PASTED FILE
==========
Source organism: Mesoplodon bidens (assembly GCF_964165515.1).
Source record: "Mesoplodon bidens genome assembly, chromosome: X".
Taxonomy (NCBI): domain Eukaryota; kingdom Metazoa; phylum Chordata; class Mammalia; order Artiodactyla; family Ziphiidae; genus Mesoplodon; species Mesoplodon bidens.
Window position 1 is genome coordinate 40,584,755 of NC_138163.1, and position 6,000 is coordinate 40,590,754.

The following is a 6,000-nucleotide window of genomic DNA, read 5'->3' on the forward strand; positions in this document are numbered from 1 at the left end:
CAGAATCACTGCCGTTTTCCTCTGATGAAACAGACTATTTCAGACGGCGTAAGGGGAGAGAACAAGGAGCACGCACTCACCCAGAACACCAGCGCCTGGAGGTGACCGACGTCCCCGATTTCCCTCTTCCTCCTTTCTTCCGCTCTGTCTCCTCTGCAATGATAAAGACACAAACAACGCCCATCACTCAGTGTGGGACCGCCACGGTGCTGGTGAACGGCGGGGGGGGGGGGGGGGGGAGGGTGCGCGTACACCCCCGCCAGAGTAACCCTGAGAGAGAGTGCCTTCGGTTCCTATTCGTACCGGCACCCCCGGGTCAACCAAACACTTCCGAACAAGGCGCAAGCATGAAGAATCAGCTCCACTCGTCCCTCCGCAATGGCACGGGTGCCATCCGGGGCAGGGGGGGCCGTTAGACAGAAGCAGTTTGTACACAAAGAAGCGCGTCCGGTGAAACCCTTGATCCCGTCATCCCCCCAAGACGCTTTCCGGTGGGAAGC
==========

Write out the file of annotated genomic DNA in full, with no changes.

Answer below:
Source organism: Mesoplodon bidens (assembly GCF_964165515.1).
Source record: "Mesoplodon bidens genome assembly, chromosome: X".
Taxonomy (NCBI): domain Eukaryota; kingdom Metazoa; phylum Chordata; class Mammalia; order Artiodactyla; family Ziphiidae; genus Mesoplodon; species Mesoplodon bidens.
Window position 1 is genome coordinate 40,584,755 of NC_138163.1, and position 6,000 is coordinate 40,590,754.

The following is a 6,000-nucleotide window of genomic DNA, read 5'->3' on the forward strand; positions in this document are numbered from 1 at the left end:
CAGAATCACTGCCGTTTTCCTCTGATGAAACAGACTATTTCAGACGGCGTAAGGGGAGAGAACAAGGAGCACGCACTCACCCAGAACACCAGCGCCTGGAGGTGACCGACGTCCCCGATTTCCCTCTTCCTCCTTTCTTCCGCTCTGTCTCCTCTGCAATGATAAAGACACAAACAACGCCCATCACTCAGTGTGGGACCGCCACGGTGCTGGTGAACGGCGGGGGGGGGGGGGGGGGGAGGGTGCGCGTACACCCCCGCCAGAGTAACCCTGAGAGAGAGTGCCTTCGGTTCCTATTCGTACCGGCACCCCCGGGTCAACCAAACACTTCCGAACAAGGCGCAAGCATGAAGAATCAGCTCCACTCGTCCCTCCGCAATGGCACGGGTGCCATCCGGGGCAGGGGGGGCCGTTAGACAGAAGCAGTTTGTACACAAAGAAGCGCGTCCGGTGAAACCCTTGATCCCGTCATCCCCCCAAGACGCTTTCCGGTGGGAAGC